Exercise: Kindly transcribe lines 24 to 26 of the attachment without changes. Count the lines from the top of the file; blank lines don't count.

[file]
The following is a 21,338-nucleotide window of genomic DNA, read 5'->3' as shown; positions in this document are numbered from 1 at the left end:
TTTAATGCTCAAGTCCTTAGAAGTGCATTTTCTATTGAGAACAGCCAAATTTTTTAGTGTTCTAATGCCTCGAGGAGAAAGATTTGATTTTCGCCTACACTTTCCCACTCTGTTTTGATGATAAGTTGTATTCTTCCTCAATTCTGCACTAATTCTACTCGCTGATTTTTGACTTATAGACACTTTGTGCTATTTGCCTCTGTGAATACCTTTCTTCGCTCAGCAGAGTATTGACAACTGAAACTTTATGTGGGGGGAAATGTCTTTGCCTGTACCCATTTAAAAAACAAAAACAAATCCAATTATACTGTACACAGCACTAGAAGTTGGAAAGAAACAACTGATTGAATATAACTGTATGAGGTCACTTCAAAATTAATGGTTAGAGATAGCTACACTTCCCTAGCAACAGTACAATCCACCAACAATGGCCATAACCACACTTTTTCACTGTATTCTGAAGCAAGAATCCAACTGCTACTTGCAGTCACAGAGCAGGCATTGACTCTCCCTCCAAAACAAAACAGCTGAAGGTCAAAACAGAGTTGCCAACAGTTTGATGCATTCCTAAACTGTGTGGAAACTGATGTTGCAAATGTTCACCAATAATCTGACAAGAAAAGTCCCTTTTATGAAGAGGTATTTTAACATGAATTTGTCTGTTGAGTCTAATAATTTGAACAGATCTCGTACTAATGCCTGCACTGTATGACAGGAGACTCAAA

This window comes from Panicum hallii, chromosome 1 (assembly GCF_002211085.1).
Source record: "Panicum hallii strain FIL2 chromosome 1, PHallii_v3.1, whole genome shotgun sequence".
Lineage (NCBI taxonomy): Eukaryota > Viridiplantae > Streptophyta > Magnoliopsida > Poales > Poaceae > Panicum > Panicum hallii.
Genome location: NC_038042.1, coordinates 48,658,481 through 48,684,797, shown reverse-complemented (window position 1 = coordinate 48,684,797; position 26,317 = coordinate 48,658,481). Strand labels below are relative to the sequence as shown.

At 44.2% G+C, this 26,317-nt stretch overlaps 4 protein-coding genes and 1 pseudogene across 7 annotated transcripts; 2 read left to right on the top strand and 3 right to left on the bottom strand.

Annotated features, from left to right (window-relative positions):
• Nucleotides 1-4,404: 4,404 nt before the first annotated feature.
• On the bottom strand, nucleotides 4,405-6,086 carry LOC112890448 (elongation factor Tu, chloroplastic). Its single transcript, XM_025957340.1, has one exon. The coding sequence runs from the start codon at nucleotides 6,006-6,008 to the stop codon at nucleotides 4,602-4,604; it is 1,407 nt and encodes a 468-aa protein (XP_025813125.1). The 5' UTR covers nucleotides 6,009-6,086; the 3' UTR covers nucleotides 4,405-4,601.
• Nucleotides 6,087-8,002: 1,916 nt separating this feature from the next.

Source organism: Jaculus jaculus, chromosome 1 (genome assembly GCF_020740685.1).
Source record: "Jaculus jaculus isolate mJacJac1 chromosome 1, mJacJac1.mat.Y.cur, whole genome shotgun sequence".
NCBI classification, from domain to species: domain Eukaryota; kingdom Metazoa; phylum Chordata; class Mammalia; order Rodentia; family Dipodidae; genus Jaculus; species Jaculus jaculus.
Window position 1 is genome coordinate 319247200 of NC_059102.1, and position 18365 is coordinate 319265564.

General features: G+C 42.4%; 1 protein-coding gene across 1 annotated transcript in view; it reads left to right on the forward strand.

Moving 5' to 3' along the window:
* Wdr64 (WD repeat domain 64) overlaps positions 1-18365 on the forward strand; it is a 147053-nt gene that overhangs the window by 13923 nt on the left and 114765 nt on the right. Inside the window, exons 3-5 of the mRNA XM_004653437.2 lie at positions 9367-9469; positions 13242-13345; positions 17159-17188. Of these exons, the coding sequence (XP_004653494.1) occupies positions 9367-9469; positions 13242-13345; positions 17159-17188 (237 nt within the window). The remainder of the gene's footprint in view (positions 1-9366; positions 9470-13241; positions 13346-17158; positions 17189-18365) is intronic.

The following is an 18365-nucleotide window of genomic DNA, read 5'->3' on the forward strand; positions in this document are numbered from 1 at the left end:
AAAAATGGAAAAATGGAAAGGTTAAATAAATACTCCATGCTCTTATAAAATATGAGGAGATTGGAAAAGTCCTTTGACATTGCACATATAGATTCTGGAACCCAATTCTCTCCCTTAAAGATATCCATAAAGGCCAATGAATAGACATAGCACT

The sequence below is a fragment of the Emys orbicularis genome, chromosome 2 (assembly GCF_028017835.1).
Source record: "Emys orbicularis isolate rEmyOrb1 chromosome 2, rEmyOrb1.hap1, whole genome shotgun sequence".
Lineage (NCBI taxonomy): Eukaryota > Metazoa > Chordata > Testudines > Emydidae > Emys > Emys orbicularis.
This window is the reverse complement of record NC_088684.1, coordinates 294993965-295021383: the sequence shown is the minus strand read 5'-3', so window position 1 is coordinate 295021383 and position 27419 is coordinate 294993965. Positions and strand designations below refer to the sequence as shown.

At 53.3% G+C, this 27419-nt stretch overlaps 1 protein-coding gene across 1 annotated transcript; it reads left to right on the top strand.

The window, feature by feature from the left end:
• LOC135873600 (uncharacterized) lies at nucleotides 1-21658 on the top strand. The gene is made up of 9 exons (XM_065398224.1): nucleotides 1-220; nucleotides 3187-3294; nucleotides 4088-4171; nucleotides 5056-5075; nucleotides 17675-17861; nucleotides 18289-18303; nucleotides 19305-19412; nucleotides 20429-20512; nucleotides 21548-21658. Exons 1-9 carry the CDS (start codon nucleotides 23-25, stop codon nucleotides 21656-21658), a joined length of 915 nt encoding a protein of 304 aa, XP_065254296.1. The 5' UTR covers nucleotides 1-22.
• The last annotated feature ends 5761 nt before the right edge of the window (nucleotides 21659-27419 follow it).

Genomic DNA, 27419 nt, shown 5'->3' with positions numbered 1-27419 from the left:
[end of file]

This window is the reverse complement of record NC_088684.1, coordinates 294993965-295021383: the sequence shown is the minus strand read 5'-3', so window position 1 is coordinate 295021383 and position 27419 is coordinate 294993965. Positions and strand designations below refer to the sequence as shown.

At 53.3% G+C, this 27419-nt stretch overlaps 1 protein-coding gene across 1 annotated transcript; it reads left to right on the top strand.

The window, feature by feature from the left end: